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Morehouse College announces death of head basketball coach Grady Brewer

Brewer led the Maroon Tigers for 21 years. The college said he died from an illness at the age of 63.

ATLANTA — An Atlanta college is mourning the loss of perhaps one of its most well-known members at the age of 63.

Morehouse College Athletics announced on Sunday that head basketball coach Grady L. Brewer had died following an undisclosed illness.

"The past several decades can only justly be described as the Grady Brewer era at Morehouse," said David A. Thomas, Ph.D., Morehouse College president. "The only thing that surpassed his presence on the basketball court was his transformative influence on Morehouse Men as a fellow student, player, alumnus, coach, teacher, mentor, colleague, and friend."

Brewer, himself, graduated from Morehouse College in 1980 and has been the head coach of the Maroon Tigers for the past 21 years. Morehouse Athletics reports a career record during that time of 315-241 - only behind former head coach Arthur McAfee.

"I have known Grady for many years. He was a great coach and an even better human being," said Curtis Campbell, director of athletics. "He cared deeply about the young men that played for him and made a lasting impact on their lives— both on and off the court."

The statement from the renowned college also looked back at his past before taking up the role as head coach with Morehouse.

The Atlanta native played under coach Donald Dollar at Frederick Douglass High School and was described as a standout player during his time studying at Morehouse. 

His high school friend Lewis Grant remembers those days vividly.

"It's a big loss but if you talked to him about losing in all of this, he will also tell you everybody has to stand up and make sure they push forward," Grant said. "He was a father to 20+ years of kids under his watch as a coach. He was a great molder of men. For me and other men in the African American community, he will definitely be sorely missed. We need more men like Grady Brewer. More people like Grady Brewer."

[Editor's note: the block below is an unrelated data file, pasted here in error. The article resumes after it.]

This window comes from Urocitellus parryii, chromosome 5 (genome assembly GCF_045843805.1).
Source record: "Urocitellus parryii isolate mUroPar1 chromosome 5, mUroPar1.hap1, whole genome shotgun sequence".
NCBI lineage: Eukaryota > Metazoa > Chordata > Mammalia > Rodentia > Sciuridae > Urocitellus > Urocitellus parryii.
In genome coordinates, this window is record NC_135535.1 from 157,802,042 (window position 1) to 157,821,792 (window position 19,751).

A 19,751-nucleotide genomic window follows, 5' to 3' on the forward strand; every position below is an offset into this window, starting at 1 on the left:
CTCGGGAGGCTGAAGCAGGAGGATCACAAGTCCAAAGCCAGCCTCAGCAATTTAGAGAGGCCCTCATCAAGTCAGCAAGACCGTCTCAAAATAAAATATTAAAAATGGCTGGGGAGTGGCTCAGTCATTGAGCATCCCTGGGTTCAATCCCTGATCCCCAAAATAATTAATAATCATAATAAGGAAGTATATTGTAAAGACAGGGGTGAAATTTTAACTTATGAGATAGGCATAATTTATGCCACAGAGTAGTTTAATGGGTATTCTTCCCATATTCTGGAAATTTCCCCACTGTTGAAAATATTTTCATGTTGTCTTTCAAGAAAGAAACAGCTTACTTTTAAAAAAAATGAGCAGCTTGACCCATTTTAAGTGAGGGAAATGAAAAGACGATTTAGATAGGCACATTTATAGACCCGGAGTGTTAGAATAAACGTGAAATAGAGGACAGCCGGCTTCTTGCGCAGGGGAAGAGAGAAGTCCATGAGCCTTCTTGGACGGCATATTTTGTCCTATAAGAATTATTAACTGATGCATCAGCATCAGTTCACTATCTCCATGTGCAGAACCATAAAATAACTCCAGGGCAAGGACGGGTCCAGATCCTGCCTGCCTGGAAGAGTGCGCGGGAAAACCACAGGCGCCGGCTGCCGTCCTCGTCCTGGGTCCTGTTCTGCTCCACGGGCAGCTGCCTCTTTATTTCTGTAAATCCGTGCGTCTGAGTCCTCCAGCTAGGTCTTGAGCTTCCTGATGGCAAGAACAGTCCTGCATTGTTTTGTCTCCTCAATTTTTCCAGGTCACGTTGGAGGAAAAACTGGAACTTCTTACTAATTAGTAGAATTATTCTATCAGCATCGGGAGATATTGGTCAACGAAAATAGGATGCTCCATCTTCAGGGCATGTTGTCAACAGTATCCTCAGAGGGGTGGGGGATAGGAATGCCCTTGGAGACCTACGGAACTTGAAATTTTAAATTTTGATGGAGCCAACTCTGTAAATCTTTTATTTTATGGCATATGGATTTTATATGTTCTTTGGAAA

After graduating, he served as an assistant coach at Booker T. Washington High School and helped lead them to the 1987 4-AAAA state championship.

He then served 13 years as an assistant coach at Morehouse.

His close college friend, Charles David Moody Jr., says that one of his biggest highlights, however, was coaching one of his own... his son, Xavier.

"He had a lot of bright spots but, for me, it was probably coming back to Morehouse after being a student, get to be the head coach, and then coach his son in Morehouse that had to be pretty awesome," he said.

Credit: Provided
Coach Brewer (right) and Moody Jr. (second from left).

Moody Jr. remembers talking to his dear friend just one month ago.

"He was going through the challenges [from the illness]," he said. "He was just so strong he was fighting, fighting and he wouldn't give up. I remember talking to him and thinking how strong he was trying to fight and push."

Sports reporter for HBCU Gameday, Tolly Carr, followed Coach Brewer's games for five years. He says his loss leaves a void for Morehouse College and big shoes to fill for the Maroon Tigers.

"Morehouse means a lot not only to the city of Atlanta but also the HBCU brand across the country," Carr said. "If the next person that comes in does half the job that Grady Brewer did, they will have done an excellent job."

He added that it is important for players to have someone they look up to in a coach; a mentor, a friend... or a father figure.

"The demographics of the players that you have, some of these kids are going to come from single-parent homes or broken homes," he said. "A lot of them are going to be missing a father figure and that's unfortunate but the statistics bear that when you look across the board. He filled that role for a lot of the kids that came into his program."

The college said that Brewer is survived by his wife Loletta and three sons - one a Morehouse graduate and another a student who is currently on the basketball team.

"It was great to see his commitment," added Moody Jr. "He was truly committed. He didn't do it for the money. He did it for the love of Morehouse and those young men he was coaching."